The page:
Party Unable to Void Settlement Despite Allegation of Duress

The plaintiffs in a medical malpractice suit settled their case after mediation, then tried to get out of the settlement. When they couldn’t, they sued their lawyers for legal malpractice, claiming the lawyers settled for too low an amount and that their attorneys “had caused them to settle under duress.” The Appeals Court of Massachusetts denied their claim. Abdulky v. Lubin & Meyer, 102 Mass. App. Ct. 441 (Mass. App. Ct. 2023) Plaintiffs’ appeal to the U.S. Supreme Court was denied this week.

The parents of a 5-year-old child brought the medical malpractice action in 2015 against a number of doctors and their hospital after the child’s arm was amputated below the elbow. The parents engaged in mediation and in settlement negotiations, after which they agreed to accept the defendants’ insurers’ offer of $6 million. However, at the settlement hearing, the parents indicated that they had reservations about the settlement. The judge had an off-the-record discussion with the parents about their reservations, then determined that the case was settled. The judge also asked the father if he felt “pressured” into a settlement; the father said no. At the next hearing, the parents attempted to reverse the settlement; the judge did not let them. At yet another hearing, the parents filed a motion to void the settlement agreement on grounds that the settlement failed to properly consider the costs of the child’s future prosthetic needs, as well as that the parents had entered the agreement under duress, due to their fear that a guardian ad litem would be appointed to evaluate the settlement.

When the trial court nevertheless enforced the settlement, the parents sued their attorneys for malpractice. The appeals court determined that the parents hadn’t produced evidence demonstrating that the settlement was insufficient to cover the costs of the child’s future prosthetic needs, so the attorney malpractice action was dismissed.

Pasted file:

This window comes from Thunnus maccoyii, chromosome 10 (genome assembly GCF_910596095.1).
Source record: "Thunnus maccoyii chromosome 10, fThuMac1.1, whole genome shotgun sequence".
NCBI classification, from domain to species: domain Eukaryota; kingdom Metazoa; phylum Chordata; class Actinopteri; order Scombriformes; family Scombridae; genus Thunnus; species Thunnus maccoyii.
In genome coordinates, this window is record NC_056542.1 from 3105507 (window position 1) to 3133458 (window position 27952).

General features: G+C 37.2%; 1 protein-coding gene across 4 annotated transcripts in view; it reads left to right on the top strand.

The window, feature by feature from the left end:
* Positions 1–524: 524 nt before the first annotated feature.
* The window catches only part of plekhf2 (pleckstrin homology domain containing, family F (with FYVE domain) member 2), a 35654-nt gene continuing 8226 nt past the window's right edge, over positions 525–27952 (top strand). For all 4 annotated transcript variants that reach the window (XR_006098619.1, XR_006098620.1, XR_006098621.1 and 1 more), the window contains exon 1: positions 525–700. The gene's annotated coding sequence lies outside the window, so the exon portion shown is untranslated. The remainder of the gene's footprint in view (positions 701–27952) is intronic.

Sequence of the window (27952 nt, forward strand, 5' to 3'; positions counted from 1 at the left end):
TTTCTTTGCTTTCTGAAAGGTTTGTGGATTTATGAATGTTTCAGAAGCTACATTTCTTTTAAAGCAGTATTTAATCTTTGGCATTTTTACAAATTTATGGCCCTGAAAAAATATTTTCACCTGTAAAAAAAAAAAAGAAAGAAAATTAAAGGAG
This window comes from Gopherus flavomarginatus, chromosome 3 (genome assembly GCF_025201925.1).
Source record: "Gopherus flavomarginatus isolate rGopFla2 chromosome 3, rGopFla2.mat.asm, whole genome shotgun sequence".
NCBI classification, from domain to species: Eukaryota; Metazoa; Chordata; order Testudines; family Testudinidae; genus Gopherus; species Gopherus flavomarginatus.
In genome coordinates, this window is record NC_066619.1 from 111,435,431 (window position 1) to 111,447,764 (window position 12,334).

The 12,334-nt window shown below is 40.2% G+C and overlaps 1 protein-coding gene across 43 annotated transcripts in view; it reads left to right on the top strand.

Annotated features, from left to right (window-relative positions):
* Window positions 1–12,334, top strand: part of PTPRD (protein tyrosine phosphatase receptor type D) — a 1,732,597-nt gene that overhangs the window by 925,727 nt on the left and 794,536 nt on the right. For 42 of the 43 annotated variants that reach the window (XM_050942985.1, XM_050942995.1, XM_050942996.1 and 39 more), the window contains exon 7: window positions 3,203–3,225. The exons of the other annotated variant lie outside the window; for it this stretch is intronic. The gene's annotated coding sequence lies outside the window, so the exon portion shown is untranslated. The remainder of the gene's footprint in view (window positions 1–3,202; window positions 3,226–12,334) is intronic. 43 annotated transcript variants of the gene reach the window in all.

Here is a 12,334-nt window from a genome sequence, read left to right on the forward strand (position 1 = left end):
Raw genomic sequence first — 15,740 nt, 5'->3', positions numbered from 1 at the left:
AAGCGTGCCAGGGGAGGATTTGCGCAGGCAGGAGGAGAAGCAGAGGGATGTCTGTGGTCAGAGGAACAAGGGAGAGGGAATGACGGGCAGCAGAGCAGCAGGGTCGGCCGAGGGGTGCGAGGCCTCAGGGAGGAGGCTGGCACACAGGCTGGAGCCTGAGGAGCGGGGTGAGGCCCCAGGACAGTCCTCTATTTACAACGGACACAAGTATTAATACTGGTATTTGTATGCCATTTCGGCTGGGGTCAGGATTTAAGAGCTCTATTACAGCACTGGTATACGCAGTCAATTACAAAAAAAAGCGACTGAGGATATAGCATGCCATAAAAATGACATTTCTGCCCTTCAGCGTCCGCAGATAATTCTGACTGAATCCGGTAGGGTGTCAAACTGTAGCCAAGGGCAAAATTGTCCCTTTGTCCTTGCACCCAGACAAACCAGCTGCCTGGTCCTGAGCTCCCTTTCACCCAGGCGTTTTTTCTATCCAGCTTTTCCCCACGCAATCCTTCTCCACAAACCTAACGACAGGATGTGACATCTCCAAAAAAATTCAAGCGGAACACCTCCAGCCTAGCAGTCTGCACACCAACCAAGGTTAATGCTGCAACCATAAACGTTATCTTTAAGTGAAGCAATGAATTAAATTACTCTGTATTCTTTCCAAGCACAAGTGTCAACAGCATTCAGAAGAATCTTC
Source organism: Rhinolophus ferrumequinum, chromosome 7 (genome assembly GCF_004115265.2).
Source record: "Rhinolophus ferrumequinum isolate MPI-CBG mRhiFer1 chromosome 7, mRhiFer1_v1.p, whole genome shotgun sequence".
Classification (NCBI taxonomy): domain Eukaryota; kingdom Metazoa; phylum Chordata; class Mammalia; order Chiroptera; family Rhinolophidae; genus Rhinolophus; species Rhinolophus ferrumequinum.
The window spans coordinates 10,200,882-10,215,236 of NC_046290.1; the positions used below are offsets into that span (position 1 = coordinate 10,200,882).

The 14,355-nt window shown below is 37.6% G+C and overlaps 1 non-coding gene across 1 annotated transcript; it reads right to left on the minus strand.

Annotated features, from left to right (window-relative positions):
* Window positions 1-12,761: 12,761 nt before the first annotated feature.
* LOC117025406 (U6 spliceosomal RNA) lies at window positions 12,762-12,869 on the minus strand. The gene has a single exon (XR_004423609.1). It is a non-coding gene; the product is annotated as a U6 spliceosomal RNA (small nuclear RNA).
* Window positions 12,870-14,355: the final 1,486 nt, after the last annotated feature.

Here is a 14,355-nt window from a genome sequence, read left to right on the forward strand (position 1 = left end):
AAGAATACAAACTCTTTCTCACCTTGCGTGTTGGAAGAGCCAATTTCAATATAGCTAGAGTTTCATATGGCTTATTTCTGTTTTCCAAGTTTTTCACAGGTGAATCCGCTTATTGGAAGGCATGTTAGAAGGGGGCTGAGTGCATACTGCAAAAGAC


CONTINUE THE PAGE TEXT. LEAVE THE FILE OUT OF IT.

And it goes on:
This case proves how difficult it is to get out of a settlement agreement once entered into; courts want finality and aren’t sympathetic to a party that changes their mind. It also illustrates the feeling of pressure or duress that a party may feel in the course of a mediation or settlement negotiations. Attorneys and mediators do well to note, and try to address, this feeling before it threatens to undo the settlement.

Soccer Captain Apologizes for Criticizing Fans

Lindsey Horan, the captain of the US women’s soccer team, gave an interview to The Athletic, published earlier this month, in which she expressed her frustration with American soccer fans. She observed that most of them “aren’t smart, they don’t know the game, they don’t understand.” Apparently she was widely criticized for those remarks, so today she issued an apology.

“First and foremost, I would like to apologize to our fans. Some of my comments were poorly expressed and there was a massive lesson learned for me. When I think about our fans, I love them so much, this team loves them so much, and I can’t begin to explain how much they mean to us … The soccer culture in America is changing so much in a positive way.”

She went on to say that the fans are her inspiration, and that it is an honor for her to represent the national team.

“The last thing I ever wanted to do was to offend anyone in that manner. So, again, I deeply, deeply apologize.”

This is a tactical apology, where the speaker says what they need to say in order to move on (as opposed to an apology from the heart, where the speaker is genuinely contrite). That her “comments were poorly expressed” sounds good, but that implies that she was trying to say something else and it just came out sounding like Americans fans aren’t knowledgeable. But isn’t that indeed what she really meant to say? It’s not that her thought was “poorly expressed,” it’s that she never should’ve expressed it at all, in any form. At least, not now, when the US soccer team is getting ready for the Olympics and needs all the fan support it can get.

She says she learned “a massive lesson,” without indicating what it was. It would’ve been a stronger apology had she specified what she learned – or exactly what she did wrong.

Better: “I made some critical comments about our fans that hurt them, and I deeply regret what I said. I love our fans, and they have made huge strides in understanding the intricacies of the game, so I never should have said that they were not knowledgeable. It’s an honor to play for them, and I have the deepest gratitude and admiration for them. From now on I want to emphasize that instead of what I said earlier. I hope our fans can forgive me.”